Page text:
Translating Herztier

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May 14, 2015 by AK

I was going to write about a Russian’s author’s reaction to Herta Müller‘s Herztier but did not get far past the title. Literally, it means “Heart-beast.” The German Wiki entry claims it is a rendering of a Romanian neologism, inimal = inimă + animal, but it’s not the title of the Romanian translation.

Herztier looks similar in formation to a number of German words, such as Herzblut (lifeblood; mit H. = passionately), Herzblatt (darling), Herzeleid (heartache, heart’s sorrow, the name of Parsifal’s mother and of Rammstein’s best-known album), Herzenstrost (heart’s consolation), and Herztod (death of a heart attack). At first it may seem that it refers to a savage, beastly heart, but from what I have read, the underlying concept is different: the heart’s inner animal. For there is an animal within every human heart, and the beast’s nature is the essence of its host.

The Russian title, Serdtse-zver’, is a literal translation that probably communicates the wrong idea: it denotes a beastly heart rather than the heart’s resident beast. Poe’s The Tell-Tale Heart became The Heart-Denouncer (Serdtse-oblichitel’) in the canonical Russian version. It works well, with “denouncer” modifying “heart.” But then by analogy, “beast” is understood to modify “heart” in Heart-Beast. Not good. I would consider dropping the hyphen and spelling the title as Serdtsezver’. Alternatively, why not calque the Romance versions (excluding Italian): La bête du coeur, Animalul inimii, La bestia del corazón?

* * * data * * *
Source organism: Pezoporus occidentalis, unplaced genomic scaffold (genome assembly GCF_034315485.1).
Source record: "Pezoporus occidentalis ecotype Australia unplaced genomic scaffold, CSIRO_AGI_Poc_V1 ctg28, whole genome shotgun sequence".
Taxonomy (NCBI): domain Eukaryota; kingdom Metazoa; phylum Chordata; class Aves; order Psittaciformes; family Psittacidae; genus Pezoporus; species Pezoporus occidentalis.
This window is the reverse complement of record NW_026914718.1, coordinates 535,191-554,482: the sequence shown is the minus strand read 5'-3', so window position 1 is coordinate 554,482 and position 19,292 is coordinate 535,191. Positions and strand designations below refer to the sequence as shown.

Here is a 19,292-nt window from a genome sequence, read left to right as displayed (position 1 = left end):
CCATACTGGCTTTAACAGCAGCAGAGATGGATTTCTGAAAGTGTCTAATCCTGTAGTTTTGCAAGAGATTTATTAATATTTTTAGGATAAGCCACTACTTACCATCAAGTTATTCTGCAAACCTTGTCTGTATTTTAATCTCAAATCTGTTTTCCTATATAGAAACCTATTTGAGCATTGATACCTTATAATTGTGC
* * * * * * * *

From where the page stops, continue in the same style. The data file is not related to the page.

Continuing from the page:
The English title, The Land of Green Plums, is rooted in the text but is no match for the original. (It also became Il paese delle prugne verdi in Italian, rather than La bestia del cuore.) First, it speaks of the external, of the setting, of the environment. Second, it has an unintended comic undertone, with a hint of Borat or, more charitably, of Buñuel’s mocumentary Tierra Sin Pan. In its late years, the Soviet Union was sometimes called the country of evergreen tomatoes: that’s what one always found (or no tomatoes at all) in state-owned groceries, in contrast to farmers’ markets. That’s not what Müller had in mind.

But it could still be the best of practicable options.


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